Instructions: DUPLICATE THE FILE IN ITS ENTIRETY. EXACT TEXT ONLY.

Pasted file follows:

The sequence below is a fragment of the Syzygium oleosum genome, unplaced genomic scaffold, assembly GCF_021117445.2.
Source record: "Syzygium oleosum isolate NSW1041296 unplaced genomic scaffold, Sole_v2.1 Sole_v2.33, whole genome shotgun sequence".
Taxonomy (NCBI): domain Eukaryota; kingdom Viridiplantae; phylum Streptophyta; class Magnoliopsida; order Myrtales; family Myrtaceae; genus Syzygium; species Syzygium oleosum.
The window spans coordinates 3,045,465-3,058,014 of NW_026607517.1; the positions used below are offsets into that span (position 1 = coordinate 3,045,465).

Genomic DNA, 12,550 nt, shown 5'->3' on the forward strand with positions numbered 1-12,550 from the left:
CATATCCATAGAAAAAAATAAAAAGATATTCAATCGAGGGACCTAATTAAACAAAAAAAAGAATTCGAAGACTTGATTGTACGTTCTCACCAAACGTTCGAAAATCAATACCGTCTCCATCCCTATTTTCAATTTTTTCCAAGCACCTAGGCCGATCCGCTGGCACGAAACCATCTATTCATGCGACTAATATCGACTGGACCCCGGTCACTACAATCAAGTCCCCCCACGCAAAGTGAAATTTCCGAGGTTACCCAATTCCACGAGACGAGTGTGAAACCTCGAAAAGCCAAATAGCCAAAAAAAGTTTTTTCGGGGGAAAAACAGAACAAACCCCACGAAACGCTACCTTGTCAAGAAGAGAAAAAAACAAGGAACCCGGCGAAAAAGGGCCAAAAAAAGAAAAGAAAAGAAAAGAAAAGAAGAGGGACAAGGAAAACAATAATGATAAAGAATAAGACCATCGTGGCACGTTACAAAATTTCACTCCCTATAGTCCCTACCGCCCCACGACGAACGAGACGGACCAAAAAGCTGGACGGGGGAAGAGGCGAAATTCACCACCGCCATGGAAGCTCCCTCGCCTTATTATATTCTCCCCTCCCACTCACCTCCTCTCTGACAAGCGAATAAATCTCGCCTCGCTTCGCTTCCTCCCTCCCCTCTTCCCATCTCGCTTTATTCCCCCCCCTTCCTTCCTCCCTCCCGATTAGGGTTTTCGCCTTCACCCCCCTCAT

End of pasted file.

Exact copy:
The sequence below is a fragment of the Syzygium oleosum genome, unplaced genomic scaffold, assembly GCF_021117445.2.
Source record: "Syzygium oleosum isolate NSW1041296 unplaced genomic scaffold, Sole_v2.1 Sole_v2.33, whole genome shotgun sequence".
Taxonomy (NCBI): domain Eukaryota; kingdom Viridiplantae; phylum Streptophyta; class Magnoliopsida; order Myrtales; family Myrtaceae; genus Syzygium; species Syzygium oleosum.
The window spans coordinates 3,045,465-3,058,014 of NW_026607517.1; the positions used below are offsets into that span (position 1 = coordinate 3,045,465).

Genomic DNA, 12,550 nt, shown 5'->3' on the forward strand with positions numbered 1-12,550 from the left:
CATATCCATAGAAAAAAATAAAAAGATATTCAATCGAGGGACCTAATTAAACAAAAAAAAGAATTCGAAGACTTGATTGTACGTTCTCACCAAACGTTCGAAAATCAATACCGTCTCCATCCCTATTTTCAATTTTTTCCAAGCACCTAGGCCGATCCGCTGGCACGAAACCATCTATTCATGCGACTAATATCGACTGGACCCCGGTCACTACAATCAAGTCCCCCCACGCAAAGTGAAATTTCCGAGGTTACCCAATTCCACGAGACGAGTGTGAAACCTCGAAAAGCCAAATAGCCAAAAAAAGTTTTTTCGGGGGAAAAACAGAACAAACCCCACGAAACGCTACCTTGTCAAGAAGAGAAAAAAACAAGGAACCCGGCGAAAAAGGGCCAAAAAAAGAAAAGAAAAGAAAAGAAAAGAAGAGGGACAAGGAAAACAATAATGATAAAGAATAAGACCATCGTGGCACGTTACAAAATTTCACTCCCTATAGTCCCTACCGCCCCACGACGAACGAGACGGACCAAAAAGCTGGACGGGGGAAGAGGCGAAATTCACCACCGCCATGGAAGCTCCCTCGCCTTATTATATTCTCCCCTCCCACTCACCTCCTCTCTGACAAGCGAATAAATCTCGCCTCGCTTCGCTTCCTCCCTCCCCTCTTCCCATCTCGCTTTATTCCCCCCCCTTCCTTCCTCCCTCCCGATTAGGGTTTTCGCCTTCACCCCCCTCAT